I've always been a big believer in 'state rights'. (of course, we know that the civil war killed many state rights, or severely restricted. We know why (slavery) yet the states lost much of their former independance.) I suppose it comes down to some simple things.
In a country the size of the U.S. , we cannot expect Federal Government, which is rather huge, to be able and balance out all the issues that come into play. This is why it is vital states are able to pass their own laws, even if in some cases, it goes against Federal Law. Federal Law is important, of course, yet so is the ability of each seperate state to voice and fight for or against it, as they see fit.
Example, you take a city. There is the blanket government, but within that, you have neighborhood watch, homeowners associations, school PTA, unions, etc. The government would be doing a disservice in making decisions that effected all of the above if it did not appy fairly to them. Say...the government decides a new factory is approved on government land...good for the union maybe, and small buisness, but bad for the homeowners and schools that use that land as 'public open space' where they can walk their dogs and let their kids play.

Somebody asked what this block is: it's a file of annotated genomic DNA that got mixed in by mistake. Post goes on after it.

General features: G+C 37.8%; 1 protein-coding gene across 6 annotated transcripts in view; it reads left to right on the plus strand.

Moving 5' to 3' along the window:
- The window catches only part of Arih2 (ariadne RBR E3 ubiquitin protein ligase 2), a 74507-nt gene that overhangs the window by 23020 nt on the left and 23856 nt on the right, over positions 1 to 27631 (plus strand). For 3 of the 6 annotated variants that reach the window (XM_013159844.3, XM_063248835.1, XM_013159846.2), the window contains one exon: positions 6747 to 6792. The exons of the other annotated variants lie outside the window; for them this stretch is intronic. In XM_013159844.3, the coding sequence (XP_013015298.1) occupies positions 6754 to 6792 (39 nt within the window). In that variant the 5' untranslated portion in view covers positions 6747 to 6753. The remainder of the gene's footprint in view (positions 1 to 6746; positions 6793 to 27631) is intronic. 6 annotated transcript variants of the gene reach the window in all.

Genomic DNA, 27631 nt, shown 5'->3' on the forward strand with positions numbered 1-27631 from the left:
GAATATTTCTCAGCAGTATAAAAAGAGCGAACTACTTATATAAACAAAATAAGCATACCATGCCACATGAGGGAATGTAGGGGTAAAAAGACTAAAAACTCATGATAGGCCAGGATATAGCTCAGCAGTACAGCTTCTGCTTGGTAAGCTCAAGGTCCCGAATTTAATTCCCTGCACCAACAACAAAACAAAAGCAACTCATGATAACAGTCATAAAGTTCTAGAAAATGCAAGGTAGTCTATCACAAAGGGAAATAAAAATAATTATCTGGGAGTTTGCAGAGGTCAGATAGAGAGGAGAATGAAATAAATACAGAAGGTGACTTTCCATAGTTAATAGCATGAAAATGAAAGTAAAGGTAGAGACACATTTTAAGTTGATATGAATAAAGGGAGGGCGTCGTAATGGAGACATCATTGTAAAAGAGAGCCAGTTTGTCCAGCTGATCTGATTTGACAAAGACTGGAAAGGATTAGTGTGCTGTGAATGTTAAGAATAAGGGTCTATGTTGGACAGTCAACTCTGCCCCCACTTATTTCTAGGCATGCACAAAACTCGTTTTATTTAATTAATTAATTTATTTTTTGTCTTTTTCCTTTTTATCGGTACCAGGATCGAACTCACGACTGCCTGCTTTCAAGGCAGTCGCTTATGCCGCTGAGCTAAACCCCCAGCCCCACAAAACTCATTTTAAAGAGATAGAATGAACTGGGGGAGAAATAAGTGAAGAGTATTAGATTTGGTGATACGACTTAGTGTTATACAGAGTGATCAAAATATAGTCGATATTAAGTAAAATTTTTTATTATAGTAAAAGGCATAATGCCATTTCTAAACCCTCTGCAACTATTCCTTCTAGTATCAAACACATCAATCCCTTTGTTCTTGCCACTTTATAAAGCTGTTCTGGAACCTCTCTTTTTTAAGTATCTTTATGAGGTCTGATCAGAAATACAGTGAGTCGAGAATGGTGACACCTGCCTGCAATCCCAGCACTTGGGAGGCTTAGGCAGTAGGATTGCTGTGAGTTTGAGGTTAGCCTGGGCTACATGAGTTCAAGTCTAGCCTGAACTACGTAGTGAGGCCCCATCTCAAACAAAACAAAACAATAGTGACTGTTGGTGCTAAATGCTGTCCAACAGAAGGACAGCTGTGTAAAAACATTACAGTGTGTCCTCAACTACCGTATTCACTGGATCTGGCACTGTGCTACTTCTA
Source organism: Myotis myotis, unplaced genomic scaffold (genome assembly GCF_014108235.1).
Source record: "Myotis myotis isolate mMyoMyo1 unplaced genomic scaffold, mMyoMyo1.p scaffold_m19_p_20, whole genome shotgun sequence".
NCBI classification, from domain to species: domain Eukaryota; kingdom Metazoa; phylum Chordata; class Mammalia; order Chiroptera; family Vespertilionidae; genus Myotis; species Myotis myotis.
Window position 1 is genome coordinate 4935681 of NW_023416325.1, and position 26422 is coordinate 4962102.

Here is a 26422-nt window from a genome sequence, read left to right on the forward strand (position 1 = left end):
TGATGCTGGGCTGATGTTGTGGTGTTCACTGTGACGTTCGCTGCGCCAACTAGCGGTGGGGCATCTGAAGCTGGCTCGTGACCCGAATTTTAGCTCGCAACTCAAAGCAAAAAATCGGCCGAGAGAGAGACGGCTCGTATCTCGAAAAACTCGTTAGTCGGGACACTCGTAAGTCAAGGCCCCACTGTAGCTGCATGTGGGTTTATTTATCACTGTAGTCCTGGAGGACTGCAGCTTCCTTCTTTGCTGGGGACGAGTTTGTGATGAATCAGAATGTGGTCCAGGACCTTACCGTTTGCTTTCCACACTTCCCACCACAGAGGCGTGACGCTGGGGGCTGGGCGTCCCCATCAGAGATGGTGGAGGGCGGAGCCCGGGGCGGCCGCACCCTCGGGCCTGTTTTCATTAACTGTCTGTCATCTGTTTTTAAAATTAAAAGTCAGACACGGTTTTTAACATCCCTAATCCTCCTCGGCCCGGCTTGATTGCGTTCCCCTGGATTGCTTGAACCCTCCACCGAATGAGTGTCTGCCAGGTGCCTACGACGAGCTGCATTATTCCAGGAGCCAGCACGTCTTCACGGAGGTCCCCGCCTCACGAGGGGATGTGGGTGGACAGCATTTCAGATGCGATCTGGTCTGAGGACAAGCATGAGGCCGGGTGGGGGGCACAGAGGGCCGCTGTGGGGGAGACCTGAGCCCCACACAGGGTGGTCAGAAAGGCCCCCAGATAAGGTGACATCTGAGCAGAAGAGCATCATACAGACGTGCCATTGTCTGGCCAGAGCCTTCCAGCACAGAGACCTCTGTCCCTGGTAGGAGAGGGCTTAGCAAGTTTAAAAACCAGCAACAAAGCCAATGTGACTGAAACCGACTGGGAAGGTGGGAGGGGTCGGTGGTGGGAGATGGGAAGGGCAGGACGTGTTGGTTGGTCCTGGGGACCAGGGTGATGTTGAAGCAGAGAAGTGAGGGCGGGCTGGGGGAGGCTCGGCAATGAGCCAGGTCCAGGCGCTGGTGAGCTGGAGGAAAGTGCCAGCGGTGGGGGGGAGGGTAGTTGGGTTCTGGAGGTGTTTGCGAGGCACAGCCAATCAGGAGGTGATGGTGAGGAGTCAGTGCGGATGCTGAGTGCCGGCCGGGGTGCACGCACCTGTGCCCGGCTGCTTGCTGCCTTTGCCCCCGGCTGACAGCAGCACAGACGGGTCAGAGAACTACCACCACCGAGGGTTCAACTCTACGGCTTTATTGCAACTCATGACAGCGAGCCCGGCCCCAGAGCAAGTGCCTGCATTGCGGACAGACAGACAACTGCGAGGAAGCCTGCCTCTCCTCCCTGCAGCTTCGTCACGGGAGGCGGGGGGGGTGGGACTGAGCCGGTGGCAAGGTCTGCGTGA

SO they compromise...but they all have to come to the table and negotiate it. Ofcourse, many times people are still angry, or don't get what they believe is 'fair', but at least there is (or should be) the ability to speak out. That, in a way, is what states do with Federal government. Federal government can spread blanket laws...but to expect those laws to be able and appease/help/work in every single corner of the country, in every state, no matter what, is to me, wishful thinking. The states can then put to vote issues that, while maybe they cannot override the Federal law, they can hell at least try and make their voices heard instead of saying..."Oh well, state rights don't mean anything, so we'll all just shut up and accept it."
How this applies to the original subject...of course it does. This is a big country, with different regions and ways of thought. We should never think that state rights is somehow 'fluff' or 'just a dead issue' or 'a waste of time'. I, for one, am interested in the great dance of thoughts and fights, even if I don't agree, I am glad to be able to join the war of words regarding the republic.
edit: and sorry, didn't mean to hijack beyond the original issue.